Daniel Newman: Yeah. Two quick observations. One is we’re in an era of market taking, where in a recessionary period when markets are not growing, you’re going to grow on alpha and company’s that grow on alpha mean they’re outperforming, they’re going to win more market share as opposed to grabbing the growth that’s in the froth in the market. So if you have the best product or most exciting product.

The second thing is I think we went through there was a period of time where the phone was trying to design itself after a computer and now we’re in the opposite era where the computer has to design itself after a phone. So if you were kind of observing the market, you would say, well that’s probably something Qualcomm knows a little something about. And so that makes you guys very interesting right now to say, hey, can we really revolutionize a PC, come up with something that’s performant, low power connected. And of course the Mac is kind of the ultra premium standard, the iPhone has been. So you guys have helped Samsung elevate their level on the Android device, now it’s time to do the same for Windows. And I think that’s going to be a really big opportunity over the next few quarters.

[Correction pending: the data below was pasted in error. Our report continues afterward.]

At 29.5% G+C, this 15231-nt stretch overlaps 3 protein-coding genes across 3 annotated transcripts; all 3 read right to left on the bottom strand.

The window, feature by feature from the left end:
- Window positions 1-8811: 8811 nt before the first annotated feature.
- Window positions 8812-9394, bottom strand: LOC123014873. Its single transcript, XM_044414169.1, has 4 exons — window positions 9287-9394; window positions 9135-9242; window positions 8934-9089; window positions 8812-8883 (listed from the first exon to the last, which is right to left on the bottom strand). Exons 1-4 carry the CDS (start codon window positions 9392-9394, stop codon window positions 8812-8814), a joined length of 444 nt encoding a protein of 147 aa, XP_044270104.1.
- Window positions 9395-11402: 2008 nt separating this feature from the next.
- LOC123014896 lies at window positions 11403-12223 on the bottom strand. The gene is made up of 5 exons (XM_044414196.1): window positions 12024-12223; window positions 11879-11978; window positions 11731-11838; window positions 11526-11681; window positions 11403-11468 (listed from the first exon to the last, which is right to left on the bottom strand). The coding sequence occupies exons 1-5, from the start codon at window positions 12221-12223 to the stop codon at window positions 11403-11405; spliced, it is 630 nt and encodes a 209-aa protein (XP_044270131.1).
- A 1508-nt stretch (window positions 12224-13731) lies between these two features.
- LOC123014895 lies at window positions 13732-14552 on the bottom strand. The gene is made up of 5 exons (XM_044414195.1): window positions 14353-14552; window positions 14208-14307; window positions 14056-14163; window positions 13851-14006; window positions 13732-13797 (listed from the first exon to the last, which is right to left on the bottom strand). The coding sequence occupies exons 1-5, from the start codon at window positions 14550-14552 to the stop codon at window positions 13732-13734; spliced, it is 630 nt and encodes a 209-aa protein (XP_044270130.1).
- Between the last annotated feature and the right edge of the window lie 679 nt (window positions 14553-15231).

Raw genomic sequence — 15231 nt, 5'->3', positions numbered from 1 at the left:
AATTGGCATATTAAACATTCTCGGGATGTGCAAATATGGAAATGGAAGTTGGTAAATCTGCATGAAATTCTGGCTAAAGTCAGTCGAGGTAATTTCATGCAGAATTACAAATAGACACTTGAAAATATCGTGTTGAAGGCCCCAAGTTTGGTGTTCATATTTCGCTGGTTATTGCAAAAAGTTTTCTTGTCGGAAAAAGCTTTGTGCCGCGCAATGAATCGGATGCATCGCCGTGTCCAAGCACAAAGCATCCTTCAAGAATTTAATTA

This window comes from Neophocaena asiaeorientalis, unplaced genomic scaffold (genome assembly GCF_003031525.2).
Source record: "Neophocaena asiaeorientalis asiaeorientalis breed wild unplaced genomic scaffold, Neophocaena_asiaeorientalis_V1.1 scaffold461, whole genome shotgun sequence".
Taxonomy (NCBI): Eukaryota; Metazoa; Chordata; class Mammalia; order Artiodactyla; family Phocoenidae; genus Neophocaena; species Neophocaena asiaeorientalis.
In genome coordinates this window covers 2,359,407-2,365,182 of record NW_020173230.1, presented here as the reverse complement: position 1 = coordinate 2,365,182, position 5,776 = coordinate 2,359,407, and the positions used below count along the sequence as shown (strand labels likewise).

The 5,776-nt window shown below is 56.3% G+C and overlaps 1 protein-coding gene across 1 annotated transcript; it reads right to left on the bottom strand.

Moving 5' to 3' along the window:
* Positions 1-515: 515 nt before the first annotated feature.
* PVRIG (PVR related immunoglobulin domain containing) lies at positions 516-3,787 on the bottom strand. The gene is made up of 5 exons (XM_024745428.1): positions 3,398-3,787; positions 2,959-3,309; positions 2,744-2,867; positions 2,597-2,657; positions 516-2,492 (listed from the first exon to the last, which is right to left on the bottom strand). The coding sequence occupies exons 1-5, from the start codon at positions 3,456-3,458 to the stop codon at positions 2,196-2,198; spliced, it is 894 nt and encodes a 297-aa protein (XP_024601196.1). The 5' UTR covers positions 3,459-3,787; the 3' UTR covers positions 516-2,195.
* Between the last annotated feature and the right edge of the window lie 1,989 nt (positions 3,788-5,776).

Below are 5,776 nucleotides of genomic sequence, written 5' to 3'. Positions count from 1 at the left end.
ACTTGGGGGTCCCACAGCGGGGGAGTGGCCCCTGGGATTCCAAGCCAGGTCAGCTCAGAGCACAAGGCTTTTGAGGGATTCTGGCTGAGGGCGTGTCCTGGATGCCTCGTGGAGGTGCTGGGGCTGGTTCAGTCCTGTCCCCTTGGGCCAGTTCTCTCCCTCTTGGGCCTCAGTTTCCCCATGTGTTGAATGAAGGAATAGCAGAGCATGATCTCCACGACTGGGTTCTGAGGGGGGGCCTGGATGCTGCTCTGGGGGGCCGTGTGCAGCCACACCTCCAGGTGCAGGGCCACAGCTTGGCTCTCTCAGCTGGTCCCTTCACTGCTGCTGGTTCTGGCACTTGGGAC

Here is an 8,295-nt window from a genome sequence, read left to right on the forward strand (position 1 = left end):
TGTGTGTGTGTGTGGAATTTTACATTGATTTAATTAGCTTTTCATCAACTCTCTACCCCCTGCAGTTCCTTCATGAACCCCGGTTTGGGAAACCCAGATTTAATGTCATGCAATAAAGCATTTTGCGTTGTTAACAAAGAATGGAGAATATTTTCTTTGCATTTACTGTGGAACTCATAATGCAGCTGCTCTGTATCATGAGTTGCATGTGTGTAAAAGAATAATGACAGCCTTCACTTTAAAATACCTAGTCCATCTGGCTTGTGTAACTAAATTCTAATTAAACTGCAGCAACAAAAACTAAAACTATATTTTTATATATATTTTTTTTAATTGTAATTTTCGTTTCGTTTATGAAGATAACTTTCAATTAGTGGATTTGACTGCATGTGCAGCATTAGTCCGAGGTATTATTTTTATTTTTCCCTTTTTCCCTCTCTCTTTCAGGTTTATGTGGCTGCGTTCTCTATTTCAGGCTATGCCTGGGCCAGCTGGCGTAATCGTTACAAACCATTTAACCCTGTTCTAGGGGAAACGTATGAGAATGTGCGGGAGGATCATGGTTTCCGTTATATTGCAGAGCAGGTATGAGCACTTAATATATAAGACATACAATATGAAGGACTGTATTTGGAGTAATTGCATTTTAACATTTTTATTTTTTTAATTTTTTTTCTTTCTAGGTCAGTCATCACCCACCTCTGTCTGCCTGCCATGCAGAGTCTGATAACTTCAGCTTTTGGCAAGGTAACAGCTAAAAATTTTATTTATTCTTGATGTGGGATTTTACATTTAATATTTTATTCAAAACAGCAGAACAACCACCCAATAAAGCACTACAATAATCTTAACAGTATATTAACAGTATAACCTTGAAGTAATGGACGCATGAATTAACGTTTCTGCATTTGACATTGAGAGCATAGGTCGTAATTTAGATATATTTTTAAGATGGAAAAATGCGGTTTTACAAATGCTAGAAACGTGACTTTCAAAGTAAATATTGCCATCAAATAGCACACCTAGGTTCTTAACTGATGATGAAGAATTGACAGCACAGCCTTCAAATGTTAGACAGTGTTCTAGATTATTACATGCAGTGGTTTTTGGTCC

So I want to end talking about the hardest part of your earnings call. The hardest part of your earnings call is when you have all this great news, we beat, we beat, we beat, but we didn’t raise. In fact, we’re actually going to tame and give some caution. I said just about every company’s had to do this over the last two or three quarters, finally come back and say, you guys haven’t had this inflection, but you did this quarter. And you know, and Cristiano both very charismatic, very believable. But once you say we’re guide slower growth, it’s like everything else you said, it just becomes like that Charlie Brown, that wah, wah. It’s like they stopped listening. I think that’s a big miss. Talk about kind of the guide, talk about why you’re making the decision to kind of say for a very temporary period of time, we’re going to slow and how does the company come out of that and put its foot back on the proverbial gas?